Cool. That’s how he got the LFE Low Frequency Effects channel from the main show. You could probably do the same thing with Effects > Low Pass Filter at 180 Hz. He was doing a very specific frequency equalization curve. Yes, you need to be able to translate the instructions to the Equalizer tools.
He’s not been very clear with that line, (and I’m not an expert with surround sound)
He may mean that, or he may mean:
(old left mixed with inverted old right) amplified by -3dB (minus three)
mixed with (+)
(old left with inverted old right) amplified by -10dB (minus ten) and delayed by 15 milliseconds.
Either of these interpretations will produce a kind of fake surround sound, but they will sound different. Experimentation is called for.
Combine the left and right into a mono channel (in Audacity 1.3.12 you can do this with “Stereo Track to Mono” from the “Tracks” menu).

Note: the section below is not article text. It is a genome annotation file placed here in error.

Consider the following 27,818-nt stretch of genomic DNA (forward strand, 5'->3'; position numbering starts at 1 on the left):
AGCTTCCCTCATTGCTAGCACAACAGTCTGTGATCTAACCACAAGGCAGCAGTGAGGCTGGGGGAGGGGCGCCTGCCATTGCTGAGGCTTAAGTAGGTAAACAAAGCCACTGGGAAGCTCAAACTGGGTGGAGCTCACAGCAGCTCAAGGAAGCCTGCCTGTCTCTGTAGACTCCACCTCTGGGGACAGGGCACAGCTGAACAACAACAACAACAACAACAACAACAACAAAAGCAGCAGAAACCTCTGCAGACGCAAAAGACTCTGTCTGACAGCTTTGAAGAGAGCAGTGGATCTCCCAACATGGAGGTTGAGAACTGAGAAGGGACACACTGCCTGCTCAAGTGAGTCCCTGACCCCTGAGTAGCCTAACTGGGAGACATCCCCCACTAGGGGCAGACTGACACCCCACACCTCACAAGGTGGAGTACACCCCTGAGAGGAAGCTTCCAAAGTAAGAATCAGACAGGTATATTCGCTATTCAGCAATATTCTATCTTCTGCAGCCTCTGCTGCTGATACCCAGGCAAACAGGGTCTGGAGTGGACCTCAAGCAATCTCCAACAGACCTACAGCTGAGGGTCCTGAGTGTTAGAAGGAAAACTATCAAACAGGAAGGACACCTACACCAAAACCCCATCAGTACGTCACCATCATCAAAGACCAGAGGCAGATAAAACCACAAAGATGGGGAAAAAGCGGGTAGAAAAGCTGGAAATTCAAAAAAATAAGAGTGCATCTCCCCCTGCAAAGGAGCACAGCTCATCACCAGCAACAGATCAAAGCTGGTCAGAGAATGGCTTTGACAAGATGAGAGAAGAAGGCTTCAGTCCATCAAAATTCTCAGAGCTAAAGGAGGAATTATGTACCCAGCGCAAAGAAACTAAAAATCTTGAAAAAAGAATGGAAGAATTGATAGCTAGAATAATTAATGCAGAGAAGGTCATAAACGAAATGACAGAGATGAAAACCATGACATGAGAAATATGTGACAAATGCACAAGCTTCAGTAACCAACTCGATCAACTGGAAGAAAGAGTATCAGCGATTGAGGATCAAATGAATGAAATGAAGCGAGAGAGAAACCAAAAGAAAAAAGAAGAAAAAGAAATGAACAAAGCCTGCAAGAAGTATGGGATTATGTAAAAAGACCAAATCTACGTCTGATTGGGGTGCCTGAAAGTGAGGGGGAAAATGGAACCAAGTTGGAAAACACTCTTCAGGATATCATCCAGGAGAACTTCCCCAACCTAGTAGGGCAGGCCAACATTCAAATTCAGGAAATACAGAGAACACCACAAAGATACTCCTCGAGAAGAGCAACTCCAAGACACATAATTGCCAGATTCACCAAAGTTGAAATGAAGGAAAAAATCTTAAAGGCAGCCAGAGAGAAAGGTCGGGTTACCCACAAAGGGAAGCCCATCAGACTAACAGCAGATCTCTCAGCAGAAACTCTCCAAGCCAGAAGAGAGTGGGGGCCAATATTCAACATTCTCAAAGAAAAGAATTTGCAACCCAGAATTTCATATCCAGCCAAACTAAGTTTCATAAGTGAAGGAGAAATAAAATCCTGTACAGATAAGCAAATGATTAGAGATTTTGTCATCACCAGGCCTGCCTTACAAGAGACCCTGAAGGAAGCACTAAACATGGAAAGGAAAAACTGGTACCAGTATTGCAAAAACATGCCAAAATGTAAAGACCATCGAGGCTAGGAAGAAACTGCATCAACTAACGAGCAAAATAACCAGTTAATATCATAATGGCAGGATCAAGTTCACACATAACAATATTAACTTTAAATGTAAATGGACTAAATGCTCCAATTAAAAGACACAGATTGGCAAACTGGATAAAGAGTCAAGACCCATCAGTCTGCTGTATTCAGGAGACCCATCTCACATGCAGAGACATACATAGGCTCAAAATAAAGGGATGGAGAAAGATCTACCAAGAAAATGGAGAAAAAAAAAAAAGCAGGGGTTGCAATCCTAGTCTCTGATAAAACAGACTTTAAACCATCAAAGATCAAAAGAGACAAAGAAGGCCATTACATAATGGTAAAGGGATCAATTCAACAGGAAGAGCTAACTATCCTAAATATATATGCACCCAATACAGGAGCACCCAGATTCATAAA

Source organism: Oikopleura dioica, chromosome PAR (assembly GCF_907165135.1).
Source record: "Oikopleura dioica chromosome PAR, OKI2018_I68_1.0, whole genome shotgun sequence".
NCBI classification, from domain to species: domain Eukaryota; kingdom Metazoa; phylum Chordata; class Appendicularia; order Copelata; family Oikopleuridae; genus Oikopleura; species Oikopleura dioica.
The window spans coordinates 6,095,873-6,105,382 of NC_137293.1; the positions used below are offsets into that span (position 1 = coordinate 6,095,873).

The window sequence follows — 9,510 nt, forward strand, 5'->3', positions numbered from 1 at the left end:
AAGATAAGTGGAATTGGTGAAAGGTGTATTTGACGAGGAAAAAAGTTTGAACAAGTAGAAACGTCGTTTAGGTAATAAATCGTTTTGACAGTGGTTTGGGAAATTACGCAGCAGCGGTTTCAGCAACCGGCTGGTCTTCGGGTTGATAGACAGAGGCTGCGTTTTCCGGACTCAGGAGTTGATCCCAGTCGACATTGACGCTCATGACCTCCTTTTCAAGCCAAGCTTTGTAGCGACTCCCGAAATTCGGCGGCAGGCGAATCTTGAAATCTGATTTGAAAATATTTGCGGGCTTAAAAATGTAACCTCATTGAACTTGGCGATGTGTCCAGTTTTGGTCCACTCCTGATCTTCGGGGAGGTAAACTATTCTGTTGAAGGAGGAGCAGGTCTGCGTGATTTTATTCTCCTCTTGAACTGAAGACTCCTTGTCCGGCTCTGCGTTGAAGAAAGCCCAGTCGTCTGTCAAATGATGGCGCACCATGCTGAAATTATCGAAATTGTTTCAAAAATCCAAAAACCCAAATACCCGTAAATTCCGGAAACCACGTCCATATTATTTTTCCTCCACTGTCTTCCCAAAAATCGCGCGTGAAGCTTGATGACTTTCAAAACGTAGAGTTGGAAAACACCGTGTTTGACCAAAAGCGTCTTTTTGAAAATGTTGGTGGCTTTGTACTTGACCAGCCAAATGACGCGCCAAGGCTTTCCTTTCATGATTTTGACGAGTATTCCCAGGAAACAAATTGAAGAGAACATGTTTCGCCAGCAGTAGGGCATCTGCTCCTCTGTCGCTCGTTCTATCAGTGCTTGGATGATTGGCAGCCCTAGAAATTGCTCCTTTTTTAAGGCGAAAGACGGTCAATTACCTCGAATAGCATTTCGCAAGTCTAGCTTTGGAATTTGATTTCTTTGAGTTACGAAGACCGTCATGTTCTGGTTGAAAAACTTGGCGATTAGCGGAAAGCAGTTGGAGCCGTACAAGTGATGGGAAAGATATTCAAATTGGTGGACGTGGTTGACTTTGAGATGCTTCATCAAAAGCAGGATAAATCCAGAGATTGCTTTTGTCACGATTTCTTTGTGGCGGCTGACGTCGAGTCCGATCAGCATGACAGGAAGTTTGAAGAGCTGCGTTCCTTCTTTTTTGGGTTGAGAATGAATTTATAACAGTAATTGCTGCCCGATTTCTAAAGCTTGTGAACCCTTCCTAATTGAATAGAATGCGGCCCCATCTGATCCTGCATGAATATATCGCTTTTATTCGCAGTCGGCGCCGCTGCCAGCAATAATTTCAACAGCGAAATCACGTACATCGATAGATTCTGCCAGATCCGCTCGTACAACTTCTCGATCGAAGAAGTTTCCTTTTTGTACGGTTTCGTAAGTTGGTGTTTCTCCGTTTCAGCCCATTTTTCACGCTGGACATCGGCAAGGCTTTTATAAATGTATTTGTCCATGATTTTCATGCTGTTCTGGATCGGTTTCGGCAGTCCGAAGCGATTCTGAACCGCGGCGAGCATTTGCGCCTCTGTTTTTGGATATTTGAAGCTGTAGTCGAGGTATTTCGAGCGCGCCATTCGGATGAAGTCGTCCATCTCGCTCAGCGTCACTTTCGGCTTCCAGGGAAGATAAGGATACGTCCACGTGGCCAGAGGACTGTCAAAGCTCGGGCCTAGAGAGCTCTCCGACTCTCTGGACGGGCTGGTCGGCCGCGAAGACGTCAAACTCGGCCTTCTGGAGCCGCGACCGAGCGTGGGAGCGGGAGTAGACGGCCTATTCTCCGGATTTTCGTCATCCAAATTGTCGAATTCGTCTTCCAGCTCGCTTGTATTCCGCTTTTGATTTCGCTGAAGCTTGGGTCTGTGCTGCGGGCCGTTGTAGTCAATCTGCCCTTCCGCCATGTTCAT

Then apply an Equalization filter that looks something like this:
Using the bass equalization vs the low pass filter sound almost the same and close enough for my needs. Although, I understand that the equalizer is likely more precise.
As for doing the right surround the way you suggested, or the way I thought, they both sound slightly different but I have no idea which is better. I might try just playing the surround alone to see which sounds better unless someone has a better idea to determine which to use. Either way, they both sound better than sending the same “front” sounds to the “surround” speakers.
One thing I had difficulty with was the delay in Audacity. I tried to set 15ms but the lowest I could go was .01s . As well, there were other settings such as # of echoes that I left at the default.
All things aside, this is much much better for me and my audience (maybe not for hardcore audiophiles).
The default setting on Audacity’s delay for # of echoes is 5, if you only want one (“a delay”) set this to 1.
and change the “decay amount” to 10 if you want “-10db” level for the delay (default is 6).
Leave the other settings at default.